“We talk a lot about families these days," says White. "I think if we can help the family units to be healthy, then you're helping the addicted person to be healthy also. And by be healthy I mean, know how to cope with problems when they come up in these extremely stressed kinds of systems."
“Addicts need help. And guess what? Families need help too. Because the families are the ones in the trenches. They're the ones behind these people, and they're the ones who are suffering in silence." - Sue Avery, Nar Anon meeting leader
Jennifer Heald lives in Swanzey, New Hampshire and she began going to the BrattleboroNar-Anon meeting a little more than a year ago.
She started going to the meetings as her son Dan was battling an addiction to heroin.
Doctors prescribed oxycodone for a back injury he sustained in a skiing accident and Dan became addicted to the pills.
When doctors stopped the prescription, he turned to heroin, which Heald says was cheaper and readily available.
“If we can help the family units to be healthy, then you're helping the addicted person to be healthy also. And by be healthy I mean know how to cope with problems when they come up in these extremely stressed kinds of systems." - Kurt White, Brattleboro Retreat director of ambulatory services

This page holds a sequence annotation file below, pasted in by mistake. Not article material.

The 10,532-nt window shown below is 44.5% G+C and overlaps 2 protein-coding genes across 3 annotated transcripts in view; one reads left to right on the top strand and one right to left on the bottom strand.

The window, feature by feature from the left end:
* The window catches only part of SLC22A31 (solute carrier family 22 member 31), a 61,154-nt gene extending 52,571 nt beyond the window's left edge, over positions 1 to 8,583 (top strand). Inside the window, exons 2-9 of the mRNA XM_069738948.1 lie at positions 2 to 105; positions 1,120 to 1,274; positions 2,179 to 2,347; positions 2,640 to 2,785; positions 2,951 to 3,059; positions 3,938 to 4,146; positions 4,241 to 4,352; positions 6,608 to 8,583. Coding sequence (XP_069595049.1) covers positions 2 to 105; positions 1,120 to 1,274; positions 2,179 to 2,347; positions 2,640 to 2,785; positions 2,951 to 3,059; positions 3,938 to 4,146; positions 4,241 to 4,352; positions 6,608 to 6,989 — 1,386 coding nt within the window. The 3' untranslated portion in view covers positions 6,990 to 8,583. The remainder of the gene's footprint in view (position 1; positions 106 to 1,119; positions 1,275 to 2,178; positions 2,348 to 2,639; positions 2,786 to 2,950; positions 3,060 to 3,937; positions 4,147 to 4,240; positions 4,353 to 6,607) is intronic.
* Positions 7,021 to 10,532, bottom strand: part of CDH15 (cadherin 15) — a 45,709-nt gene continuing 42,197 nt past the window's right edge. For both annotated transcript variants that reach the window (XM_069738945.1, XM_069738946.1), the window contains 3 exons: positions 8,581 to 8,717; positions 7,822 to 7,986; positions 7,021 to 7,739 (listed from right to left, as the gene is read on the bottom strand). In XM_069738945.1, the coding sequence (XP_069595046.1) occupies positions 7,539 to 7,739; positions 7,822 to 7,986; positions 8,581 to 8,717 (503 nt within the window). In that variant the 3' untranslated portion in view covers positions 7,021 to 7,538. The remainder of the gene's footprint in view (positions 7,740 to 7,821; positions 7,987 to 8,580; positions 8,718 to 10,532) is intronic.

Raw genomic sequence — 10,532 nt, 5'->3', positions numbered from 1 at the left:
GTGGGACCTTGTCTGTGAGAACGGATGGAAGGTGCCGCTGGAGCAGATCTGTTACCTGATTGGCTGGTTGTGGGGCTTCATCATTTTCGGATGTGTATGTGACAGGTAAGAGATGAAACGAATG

Heald says she went to that first Nar-Anon meeting for some answers.
“We went there that night thinking, 'Okay, we're going to go; there's going to be this group, and they're going to tell us what to do. They're going to tell us how to fix Dan,'" Heald says. "They're going to give us like a list of like 10 things. You need to go home and do these 10 things. And I remember leaving there thinking, 'Oh my goodness, this is so much bigger than we even know now.'"
Heald says that first meeting was shocking, not only in the number of parents and spouses who were dealing with heroin addiction, but also in just how long some of their struggles had been going on.
And she says in each story she heard connections to her own life.
"We listened to other people's stories and what they had been going through with their children, or spouses, and they'd been going through it for years," Heald says. "And it was our story, every single one of them had the same story that we did, we were all just in different phases of the journey."
Heald attended the Nar-Anon meetings regularly as things got progressively worse at home.
After finding out that her son had broken into a neighbor's house, she called the police, and Dan spent time in prison.